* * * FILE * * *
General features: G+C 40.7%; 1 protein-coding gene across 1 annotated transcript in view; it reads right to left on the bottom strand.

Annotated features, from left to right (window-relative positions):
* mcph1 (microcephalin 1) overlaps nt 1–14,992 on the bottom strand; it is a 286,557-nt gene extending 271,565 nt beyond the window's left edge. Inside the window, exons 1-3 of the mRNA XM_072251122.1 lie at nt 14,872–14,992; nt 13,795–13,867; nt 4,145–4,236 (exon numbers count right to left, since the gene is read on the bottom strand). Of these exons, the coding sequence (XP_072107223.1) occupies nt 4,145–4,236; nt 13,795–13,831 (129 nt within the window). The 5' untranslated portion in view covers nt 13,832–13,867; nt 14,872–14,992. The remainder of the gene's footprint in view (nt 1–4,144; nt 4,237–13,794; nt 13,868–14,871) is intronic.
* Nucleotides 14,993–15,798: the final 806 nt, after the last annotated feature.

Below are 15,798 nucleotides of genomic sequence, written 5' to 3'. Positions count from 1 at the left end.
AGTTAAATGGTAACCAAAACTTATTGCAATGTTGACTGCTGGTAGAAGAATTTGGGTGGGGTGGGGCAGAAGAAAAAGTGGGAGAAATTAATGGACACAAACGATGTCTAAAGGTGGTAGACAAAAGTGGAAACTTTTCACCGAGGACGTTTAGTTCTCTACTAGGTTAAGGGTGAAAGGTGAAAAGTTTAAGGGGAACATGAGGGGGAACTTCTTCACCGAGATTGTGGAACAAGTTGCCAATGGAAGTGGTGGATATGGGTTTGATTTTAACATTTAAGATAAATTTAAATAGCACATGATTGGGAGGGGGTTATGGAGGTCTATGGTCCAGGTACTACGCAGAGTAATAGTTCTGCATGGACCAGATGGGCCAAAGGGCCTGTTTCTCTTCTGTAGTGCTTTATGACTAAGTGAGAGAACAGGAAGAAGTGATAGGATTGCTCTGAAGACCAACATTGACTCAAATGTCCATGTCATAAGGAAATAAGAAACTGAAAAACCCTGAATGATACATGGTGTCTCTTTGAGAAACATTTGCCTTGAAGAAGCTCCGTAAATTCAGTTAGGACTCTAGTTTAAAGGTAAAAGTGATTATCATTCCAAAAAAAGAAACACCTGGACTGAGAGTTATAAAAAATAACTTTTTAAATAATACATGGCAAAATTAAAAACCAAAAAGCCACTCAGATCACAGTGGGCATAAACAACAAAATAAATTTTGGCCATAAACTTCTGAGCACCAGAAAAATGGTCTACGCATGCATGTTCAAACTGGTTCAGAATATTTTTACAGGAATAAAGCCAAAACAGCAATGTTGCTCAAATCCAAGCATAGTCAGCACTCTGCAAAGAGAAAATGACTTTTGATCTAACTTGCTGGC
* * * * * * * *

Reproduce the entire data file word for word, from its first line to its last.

General features: G+C 40.7%; 1 protein-coding gene across 1 annotated transcript in view; it reads right to left on the bottom strand.

Annotated features, from left to right (window-relative positions):
* mcph1 (microcephalin 1) overlaps nt 1–14,992 on the bottom strand; it is a 286,557-nt gene extending 271,565 nt beyond the window's left edge. Inside the window, exons 1-3 of the mRNA XM_072251122.1 lie at nt 14,872–14,992; nt 13,795–13,867; nt 4,145–4,236 (exon numbers count right to left, since the gene is read on the bottom strand). Of these exons, the coding sequence (XP_072107223.1) occupies nt 4,145–4,236; nt 13,795–13,831 (129 nt within the window). The 5' untranslated portion in view covers nt 13,832–13,867; nt 14,872–14,992. The remainder of the gene's footprint in view (nt 1–4,144; nt 4,237–13,794; nt 13,868–14,871) is intronic.
* Nucleotides 14,993–15,798: the final 806 nt, after the last annotated feature.

Below are 15,798 nucleotides of genomic sequence, written 5' to 3'. Positions count from 1 at the left end.
AGTTAAATGGTAACCAAAACTTATTGCAATGTTGACTGCTGGTAGAAGAATTTGGGTGGGGTGGGGCAGAAGAAAAAGTGGGAGAAATTAATGGACACAAACGATGTCTAAAGGTGGTAGACAAAAGTGGAAACTTTTCACCGAGGACGTTTAGTTCTCTACTAGGTTAAGGGTGAAAGGTGAAAAGTTTAAGGGGAACATGAGGGGGAACTTCTTCACCGAGATTGTGGAACAAGTTGCCAATGGAAGTGGTGGATATGGGTTTGATTTTAACATTTAAGATAAATTTAAATAGCACATGATTGGGAGGGGGTTATGGAGGTCTATGGTCCAGGTACTACGCAGAGTAATAGTTCTGCATGGACCAGATGGGCCAAAGGGCCTGTTTCTCTTCTGTAGTGCTTTATGACTAAGTGAGAGAACAGGAAGAAGTGATAGGATTGCTCTGAAGACCAACATTGACTCAAATGTCCATGTCATAAGGAAATAAGAAACTGAAAAACCCTGAATGATACATGGTGTCTCTTTGAGAAACATTTGCCTTGAAGAAGCTCCGTAAATTCAGTTAGGACTCTAGTTTAAAGGTAAAAGTGATTATCATTCCAAAAAAAGAAACACCTGGACTGAGAGTTATAAAAAATAACTTTTTAAATAATACATGGCAAAATTAAAAACCAAAAAGCCACTCAGATCACAGTGGGCATAAACAACAAAATAAATTTTGGCCATAAACTTCTGAGCACCAGAAAAATGGTCTACGCATGCATGTTCAAACTGGTTCAGAATATTTTTACAGGAATAAAGCCAAAACAGCAATGTTGCTCAAATCCAAGCATAGTCAGCACTCTGCAAAGAGAAAATGACTTTTGATCTAACTTGCTGGC